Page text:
Edward Sapir > Language: An Introduction to the Study of Speech > Subject Index > Page 79
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Edward Sapir (1884–1939).  Language: An Introduction to the Study of Speech.  1921.
 

Page 79
 
of the primary grammatical processes of the language.
  Perhaps as remarkable as these Irish phenomena are the consonantal interchanges of Ful, an African language of the Soudan. Here we find that all nouns belonging to the personal class form the plural by changing their initial g, j, d, b, k, ch, and p to y (or w), y, r, w, h, s and f respectively; e.g., jim-o “companion,” yim-’be “companions”; pio-o “beater,” fio-’be “beaters.” Curiously enough, nouns that belong to the class of things form their singular and plural in exactly reverse fashion, e.g., yola-re “grass-grown place,” jola-je “grass-grown places”; fitan-du “soul,” pital-i “souls.” In Nootka, to refer to but one other language in which the process is found, the t or tl 20 of many verbal suffixes becomes hl in forms denoting repetition, e.g., hita-’ato “to fall out,” hita-’ahl “to keep falling out”; mat-achisht-utl “to fly on to the water,” mat-achisht-ohl “to keep flying on to the water.” Further, the hl of certain elements changes to a peculiar h-sound in plural forms, e.g., yak-ohl “sore-faced,” yak-oh “sore-faced (people).”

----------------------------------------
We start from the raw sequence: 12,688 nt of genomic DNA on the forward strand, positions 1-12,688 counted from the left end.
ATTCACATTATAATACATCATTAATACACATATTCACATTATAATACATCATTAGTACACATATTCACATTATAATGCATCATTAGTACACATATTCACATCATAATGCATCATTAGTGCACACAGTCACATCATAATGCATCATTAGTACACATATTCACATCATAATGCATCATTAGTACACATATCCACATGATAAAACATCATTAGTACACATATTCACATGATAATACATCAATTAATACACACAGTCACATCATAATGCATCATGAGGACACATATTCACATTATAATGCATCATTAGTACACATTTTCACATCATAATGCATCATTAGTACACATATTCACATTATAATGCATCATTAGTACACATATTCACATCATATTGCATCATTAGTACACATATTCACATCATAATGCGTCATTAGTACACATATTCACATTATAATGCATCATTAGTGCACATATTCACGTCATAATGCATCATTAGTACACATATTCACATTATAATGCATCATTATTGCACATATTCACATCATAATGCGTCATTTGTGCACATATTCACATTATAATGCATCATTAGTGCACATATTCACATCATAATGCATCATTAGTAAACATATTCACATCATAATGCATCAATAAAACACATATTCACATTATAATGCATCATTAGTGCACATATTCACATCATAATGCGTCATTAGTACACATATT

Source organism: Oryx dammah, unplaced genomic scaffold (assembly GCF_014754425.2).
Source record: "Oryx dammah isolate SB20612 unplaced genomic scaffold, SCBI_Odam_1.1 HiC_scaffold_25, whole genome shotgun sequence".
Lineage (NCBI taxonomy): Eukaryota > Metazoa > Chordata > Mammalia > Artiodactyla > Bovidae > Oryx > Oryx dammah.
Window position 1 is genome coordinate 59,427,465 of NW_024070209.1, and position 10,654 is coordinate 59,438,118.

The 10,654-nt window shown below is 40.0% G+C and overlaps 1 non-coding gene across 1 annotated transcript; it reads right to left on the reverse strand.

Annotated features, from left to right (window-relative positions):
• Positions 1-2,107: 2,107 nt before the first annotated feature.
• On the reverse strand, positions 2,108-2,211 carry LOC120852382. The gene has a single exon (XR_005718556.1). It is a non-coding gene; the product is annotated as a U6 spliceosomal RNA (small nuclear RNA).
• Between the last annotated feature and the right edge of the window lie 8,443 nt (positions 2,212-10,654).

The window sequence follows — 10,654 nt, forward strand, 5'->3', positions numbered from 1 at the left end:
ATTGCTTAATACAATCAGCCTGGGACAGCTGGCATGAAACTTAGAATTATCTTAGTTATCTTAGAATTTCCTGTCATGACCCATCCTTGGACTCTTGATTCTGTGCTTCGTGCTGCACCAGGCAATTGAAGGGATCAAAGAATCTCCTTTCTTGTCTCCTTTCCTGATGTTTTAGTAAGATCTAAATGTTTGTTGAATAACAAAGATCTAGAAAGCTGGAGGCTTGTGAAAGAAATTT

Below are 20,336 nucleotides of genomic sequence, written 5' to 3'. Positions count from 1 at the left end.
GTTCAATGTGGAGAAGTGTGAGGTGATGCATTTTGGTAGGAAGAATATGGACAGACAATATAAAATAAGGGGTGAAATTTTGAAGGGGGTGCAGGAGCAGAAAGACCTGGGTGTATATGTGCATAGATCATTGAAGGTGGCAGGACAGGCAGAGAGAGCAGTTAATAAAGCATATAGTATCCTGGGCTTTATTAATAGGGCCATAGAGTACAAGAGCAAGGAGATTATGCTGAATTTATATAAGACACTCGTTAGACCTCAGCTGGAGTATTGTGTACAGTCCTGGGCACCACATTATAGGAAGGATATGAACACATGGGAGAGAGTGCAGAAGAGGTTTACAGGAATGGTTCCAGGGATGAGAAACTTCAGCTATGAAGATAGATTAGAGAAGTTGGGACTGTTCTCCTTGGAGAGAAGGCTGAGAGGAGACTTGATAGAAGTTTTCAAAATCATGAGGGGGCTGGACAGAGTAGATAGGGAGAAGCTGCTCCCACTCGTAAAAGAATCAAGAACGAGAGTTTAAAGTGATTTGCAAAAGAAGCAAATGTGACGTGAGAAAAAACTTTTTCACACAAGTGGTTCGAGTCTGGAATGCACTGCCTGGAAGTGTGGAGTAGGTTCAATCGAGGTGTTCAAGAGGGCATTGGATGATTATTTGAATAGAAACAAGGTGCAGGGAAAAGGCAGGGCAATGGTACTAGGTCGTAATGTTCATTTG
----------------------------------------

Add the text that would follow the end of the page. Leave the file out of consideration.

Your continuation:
Nothing is more natural than the prevalence of reduplication, in other words, the repetition of all or part of the radical element. The process is generally employed, with self-evident symbolism, to indicate such concepts as distribution, plurality, repetition, customary activity, increase of size, added intensity, continuance. Even in English it is not unknown, though it is not generally accounted one of the typical formative devices of our language. Such words as goody-goody and to pooh-pooh have become accepted as part of our normal vocabulary, but the method of duplication may on occasion be used more freely than is indicated by such stereotyped
Note 20.  These orthographies are but makeshifts for simple sounds. [back]

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